News / Africa

    Five Killed in Fighting in Sudans' Disputed Abyei Area

    A map of Abyei, where fighting this week claimed five lives, including that of a toddler.
    A map of Abyei, where fighting this week claimed five lives, including that of a toddler.

    Officials in the disputed area of Abyei on the border between South Sudan and Sudan say five people have been killed in clashes between residents and Arab Misseriya nomads.

    Deng Mading, who chairs the Abyei Joint Oversight Committee (AJOC) told reporters in Juba that members of a pro-Khartoum Misseriya militia clashed with people at  a cattle camp in Gokmou, around 15 kilometers south of Abyei town, on Wednesday.

    A toddler was among five people killed in the fighting, and a seven-year-old child was among the wounded, Mading said. One person has been unaccounted for since the clashes, he said.

    "We don’t know whether he has run away or he has been killed and people have not recovered his body," Mading said.

    Members of the United Nations Interim Security Force for Abyei (UNISFA) recovered some 150 head of cattle, which were reportedly rustled by the Misseriya during the attack.

    The status of the 10,000-square-kilometer area of Abyei has been in dispute since the signing of the 2005 Comprehensive Peace Agreement that ended more than 20 years of civil war in the once-unified Sudan.

    Abyei residents wave South Sudanese flags after voting overwhelmingly in a referendum held in Oct. 2013 to join South Sudan.Abyei residents wave South Sudanese flags after voting overwhelmingly in a referendum held in Oct. 2013 to join South Sudan.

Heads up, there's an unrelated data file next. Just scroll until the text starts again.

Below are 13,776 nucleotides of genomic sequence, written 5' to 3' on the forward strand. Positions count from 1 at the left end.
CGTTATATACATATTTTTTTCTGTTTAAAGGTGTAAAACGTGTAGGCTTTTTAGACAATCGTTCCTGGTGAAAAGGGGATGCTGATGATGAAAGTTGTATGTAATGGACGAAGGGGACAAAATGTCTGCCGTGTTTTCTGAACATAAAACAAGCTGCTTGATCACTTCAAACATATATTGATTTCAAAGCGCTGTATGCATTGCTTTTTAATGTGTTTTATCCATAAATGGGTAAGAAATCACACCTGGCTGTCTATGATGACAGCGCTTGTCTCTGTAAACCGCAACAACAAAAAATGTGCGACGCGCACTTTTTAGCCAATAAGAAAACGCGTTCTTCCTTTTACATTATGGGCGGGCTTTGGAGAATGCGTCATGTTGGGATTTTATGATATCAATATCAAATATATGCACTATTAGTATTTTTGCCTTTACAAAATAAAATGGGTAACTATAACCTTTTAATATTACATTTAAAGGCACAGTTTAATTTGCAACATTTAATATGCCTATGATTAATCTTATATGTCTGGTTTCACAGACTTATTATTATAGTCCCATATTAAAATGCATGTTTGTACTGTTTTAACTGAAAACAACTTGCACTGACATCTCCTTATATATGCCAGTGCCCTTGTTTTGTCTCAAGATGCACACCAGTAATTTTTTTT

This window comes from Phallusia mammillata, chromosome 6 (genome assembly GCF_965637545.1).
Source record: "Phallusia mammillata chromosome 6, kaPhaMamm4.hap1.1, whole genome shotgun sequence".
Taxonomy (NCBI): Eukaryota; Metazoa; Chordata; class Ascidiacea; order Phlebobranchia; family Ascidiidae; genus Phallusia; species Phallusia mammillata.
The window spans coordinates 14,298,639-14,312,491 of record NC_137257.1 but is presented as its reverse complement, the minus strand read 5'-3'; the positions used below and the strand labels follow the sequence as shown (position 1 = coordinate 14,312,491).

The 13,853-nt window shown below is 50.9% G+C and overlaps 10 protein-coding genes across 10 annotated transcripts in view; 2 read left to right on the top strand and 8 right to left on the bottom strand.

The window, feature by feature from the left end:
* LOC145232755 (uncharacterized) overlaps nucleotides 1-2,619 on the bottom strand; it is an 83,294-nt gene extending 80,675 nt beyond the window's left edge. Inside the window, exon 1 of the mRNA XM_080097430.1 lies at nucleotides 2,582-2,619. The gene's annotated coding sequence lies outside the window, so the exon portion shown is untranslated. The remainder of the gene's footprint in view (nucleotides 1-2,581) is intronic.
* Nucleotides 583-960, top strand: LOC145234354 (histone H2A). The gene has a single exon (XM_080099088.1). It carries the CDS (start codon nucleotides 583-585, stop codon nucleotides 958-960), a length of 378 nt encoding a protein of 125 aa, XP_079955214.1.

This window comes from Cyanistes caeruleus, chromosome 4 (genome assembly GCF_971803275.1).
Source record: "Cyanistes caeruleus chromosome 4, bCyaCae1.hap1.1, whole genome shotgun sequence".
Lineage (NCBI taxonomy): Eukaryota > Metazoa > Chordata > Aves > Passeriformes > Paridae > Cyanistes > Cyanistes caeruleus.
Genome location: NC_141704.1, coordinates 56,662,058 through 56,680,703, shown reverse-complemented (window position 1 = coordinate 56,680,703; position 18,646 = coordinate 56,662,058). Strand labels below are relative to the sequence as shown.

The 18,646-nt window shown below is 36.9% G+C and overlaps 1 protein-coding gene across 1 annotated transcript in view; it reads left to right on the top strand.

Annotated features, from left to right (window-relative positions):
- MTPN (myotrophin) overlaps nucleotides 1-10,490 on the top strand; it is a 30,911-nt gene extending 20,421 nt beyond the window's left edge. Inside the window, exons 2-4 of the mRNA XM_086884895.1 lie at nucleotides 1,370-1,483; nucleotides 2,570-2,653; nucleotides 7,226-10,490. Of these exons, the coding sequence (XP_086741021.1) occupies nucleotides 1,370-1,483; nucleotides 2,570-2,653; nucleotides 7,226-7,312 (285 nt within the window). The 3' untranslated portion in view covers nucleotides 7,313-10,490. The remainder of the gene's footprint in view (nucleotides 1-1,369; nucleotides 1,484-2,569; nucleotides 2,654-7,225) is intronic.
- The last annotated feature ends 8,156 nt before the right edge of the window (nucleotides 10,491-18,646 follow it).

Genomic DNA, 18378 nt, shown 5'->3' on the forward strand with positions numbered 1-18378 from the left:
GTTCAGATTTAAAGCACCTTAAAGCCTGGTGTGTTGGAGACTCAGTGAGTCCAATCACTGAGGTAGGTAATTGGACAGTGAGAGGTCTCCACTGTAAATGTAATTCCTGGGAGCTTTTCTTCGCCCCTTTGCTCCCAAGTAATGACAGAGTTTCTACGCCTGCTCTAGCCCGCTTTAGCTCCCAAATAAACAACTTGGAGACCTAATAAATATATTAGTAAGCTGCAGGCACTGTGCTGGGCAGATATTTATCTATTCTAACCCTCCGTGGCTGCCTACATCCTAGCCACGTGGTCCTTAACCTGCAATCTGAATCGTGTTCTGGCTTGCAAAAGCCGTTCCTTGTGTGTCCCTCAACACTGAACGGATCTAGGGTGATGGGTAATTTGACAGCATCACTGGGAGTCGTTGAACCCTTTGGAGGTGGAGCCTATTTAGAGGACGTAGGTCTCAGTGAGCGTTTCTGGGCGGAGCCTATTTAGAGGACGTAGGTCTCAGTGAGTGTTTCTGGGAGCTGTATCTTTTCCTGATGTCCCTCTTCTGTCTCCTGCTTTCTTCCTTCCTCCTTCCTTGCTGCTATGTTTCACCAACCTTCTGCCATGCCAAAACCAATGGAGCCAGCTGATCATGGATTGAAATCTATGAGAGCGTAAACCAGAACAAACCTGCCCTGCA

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    Abyei residents wave South Sudanese flags after voting overwhelmingly in a referendum held in Oct. 2013 to join South Sudan.
    Abyei residents wave South Sudanese flags after voting overwhelmingly in a referendum held in Oct. 2013 to join South Sudan.

    Prized for its fertile land and oil reserves, Abyei is claimed by the north and south.

    In a unilateral referendum held last year in the area, residents voted overwhelmingly to join South Sudan, but the vote was considered unofficial and Khartoum has contested its legitimacy.

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    Comment Sorting
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    by: Kuch from: Bor
    July 19, 2014 1:36 AM
    This is what the international community wants, to give the Misseriya access to Ngok Dinka pasture lands and water during the dry season and when it comes to the time they are about to leave the area; then they steal the Ngok Dinka cattle!

    The international court of arbitration ruled it out in 2009 that Abyiei belongs to 9 Ngok Dinka chiefdoms and that was binding and final and still the 9 Ngok Dinka chiefdoms last year voted overwhelmingly with 99%, that they do not want to have anything to do with arabs again and opted to come back to South Sudan.

    But some criminals the international circles complicate things by not sticking to the desires and democratic rights of the Ngok Dinka.

    I always say, the oil pipe lines is the only thing that still connect the South Sudanese to the cloned so-called arabs in the North Sudan; but once the pipeline from South Sudan to the Kenyan coast is completed.

    The link between South Sudan and the cloned arabs in the North would a history. South Sudanese people hatred to these vermins run very deep. And Abyiei will be brought back to South Sudan just like the way russia took back its Cremea region a few months ago.

    but for now, let the cloned so-called arabs enjoy blackmailing South Sudan with their pipeline; but what the South Sudan hate and want to pursue, they mean it and they do it.

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